Details of the Barely Heard Moi’s Wife that you Didn’t Know

Daniel Moi’s wife, Lena Moi , is one of the least known first ladies in the Kenyan Presidency history.

As such President Moi’s wife, Lena Moi, was barely heard of or seen during the 24 years that he was at the helm of power. 

Unknown to many, her family used to shelter Moi during school holidays after he had been orphaned following the death of his father at only four years old. 

Lena Moi (left) and Mama Ngina Kenyatta in October 20, 1967 Photo: Kenya National Archives

It is at this home that he silently admired Lena whose full first name was Helena. Her family respected Moi and viewed him as a young, tall, handsome and well-mannered orphan boy.

A devout Christian herself, Lena became the face of educated converts and trained as a teacher. She later travelled to the US in the course of her career to gain teaching exposure.

“She was an iron lady but with a great sense of humour,” recalled Paul Chemirchir in Moi’s biography, The Making of An African Statesman.

After her marriage to Moi in 1950, she gave up her teaching career to bring up her family, settling at Tambach Government School where her husband worked.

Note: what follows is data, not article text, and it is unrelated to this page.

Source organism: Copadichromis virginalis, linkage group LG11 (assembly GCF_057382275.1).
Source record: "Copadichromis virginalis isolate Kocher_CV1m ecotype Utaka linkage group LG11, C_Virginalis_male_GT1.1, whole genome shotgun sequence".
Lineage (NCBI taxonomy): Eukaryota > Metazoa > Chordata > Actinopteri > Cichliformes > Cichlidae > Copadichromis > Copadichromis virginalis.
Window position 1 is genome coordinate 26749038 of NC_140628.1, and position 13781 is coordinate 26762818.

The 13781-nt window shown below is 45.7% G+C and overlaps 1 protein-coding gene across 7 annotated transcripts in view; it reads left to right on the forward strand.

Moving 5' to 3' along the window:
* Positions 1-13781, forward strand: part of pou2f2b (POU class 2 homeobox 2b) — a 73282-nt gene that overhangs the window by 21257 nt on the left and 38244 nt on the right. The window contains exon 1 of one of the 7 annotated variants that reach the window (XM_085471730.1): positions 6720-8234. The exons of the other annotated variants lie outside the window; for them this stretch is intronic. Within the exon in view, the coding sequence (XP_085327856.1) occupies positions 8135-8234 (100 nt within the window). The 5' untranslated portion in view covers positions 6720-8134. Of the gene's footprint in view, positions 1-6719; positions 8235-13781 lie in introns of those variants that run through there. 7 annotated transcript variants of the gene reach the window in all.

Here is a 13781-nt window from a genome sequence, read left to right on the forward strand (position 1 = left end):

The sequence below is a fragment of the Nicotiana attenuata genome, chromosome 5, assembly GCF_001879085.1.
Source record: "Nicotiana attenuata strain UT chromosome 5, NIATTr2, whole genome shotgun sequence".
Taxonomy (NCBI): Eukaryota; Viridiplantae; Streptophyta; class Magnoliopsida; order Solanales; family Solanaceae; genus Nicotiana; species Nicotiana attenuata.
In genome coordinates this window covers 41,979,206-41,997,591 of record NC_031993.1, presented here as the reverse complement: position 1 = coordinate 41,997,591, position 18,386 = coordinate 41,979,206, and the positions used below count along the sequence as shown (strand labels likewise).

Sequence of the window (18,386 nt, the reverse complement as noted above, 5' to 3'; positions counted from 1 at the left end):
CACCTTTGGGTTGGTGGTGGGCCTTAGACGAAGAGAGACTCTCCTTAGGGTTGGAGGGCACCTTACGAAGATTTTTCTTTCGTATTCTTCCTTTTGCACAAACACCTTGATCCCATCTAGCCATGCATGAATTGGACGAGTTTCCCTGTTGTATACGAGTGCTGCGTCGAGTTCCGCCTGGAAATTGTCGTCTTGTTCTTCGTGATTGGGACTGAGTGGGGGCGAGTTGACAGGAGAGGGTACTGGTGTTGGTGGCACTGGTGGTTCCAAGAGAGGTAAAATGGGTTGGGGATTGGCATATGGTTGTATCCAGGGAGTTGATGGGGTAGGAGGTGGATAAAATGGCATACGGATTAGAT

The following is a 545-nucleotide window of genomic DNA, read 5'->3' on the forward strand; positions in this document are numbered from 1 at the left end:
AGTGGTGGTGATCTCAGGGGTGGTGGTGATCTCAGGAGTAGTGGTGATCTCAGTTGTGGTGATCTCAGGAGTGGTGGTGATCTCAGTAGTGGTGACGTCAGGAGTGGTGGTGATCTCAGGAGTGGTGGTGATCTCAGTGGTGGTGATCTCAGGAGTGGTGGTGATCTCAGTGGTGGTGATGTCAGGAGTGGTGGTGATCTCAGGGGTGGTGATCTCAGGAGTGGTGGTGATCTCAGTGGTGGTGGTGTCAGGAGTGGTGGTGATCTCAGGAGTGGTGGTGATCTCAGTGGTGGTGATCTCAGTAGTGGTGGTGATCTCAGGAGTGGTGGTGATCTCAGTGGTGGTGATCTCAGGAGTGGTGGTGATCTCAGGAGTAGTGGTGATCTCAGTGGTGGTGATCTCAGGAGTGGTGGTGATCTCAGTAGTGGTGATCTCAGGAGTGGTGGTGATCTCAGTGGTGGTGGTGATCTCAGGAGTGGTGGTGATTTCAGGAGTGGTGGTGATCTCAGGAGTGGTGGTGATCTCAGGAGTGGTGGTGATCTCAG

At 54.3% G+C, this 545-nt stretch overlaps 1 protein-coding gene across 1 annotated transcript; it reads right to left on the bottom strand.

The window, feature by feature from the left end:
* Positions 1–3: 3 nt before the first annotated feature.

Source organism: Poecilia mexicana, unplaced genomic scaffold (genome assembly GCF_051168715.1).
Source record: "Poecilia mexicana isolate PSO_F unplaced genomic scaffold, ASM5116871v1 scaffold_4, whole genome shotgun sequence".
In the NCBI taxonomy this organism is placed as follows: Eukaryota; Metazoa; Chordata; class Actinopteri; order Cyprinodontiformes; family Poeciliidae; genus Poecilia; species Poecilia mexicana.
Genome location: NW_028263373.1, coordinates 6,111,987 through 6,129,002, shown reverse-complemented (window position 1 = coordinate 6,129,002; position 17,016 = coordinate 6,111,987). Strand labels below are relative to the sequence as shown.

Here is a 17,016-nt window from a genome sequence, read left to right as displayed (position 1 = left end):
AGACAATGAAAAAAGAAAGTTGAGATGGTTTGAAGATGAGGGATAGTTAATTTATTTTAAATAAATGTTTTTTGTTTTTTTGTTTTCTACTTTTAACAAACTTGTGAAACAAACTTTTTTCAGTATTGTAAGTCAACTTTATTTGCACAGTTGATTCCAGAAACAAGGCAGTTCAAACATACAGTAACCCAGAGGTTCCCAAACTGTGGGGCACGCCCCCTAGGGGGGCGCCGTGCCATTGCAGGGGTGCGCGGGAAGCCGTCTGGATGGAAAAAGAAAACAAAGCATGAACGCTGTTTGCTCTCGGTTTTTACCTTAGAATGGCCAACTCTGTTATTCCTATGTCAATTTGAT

She argued that it was necessary for children to be raised by their own mother if they were to grow mentally and physically healthy.

In 1955, Moi was appointed to the Legislative Council (LegCo), signaling the start of troubles in their marriage. 

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Moi bought a Land Rover and opened a posho mill in south Baringo, then started spending his early years of marriage crisscrossing the Rift Valley as the region’s senior-most politician at the height of the emergency.

It is reported that because of the demanding nature of his work, the two began to pull apart.

They separated in 1974 and finalised their divorce in 1979, just after Moi became president. 

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After parting ways, Lena retreated to a quiet life in her home at Kabimoi Ranch near Nakuru and was buried at Moi’s Kabarak home when she passed on in 2004. 

Also unknown to many, she was awarded the Order of the Golden Heart by President Mzee Jomo Kenyatta in 1968 for her service to the community, including paying school fees for children from poor families, conducting fundraisers and supporting women’s groups in the Rift Valley.

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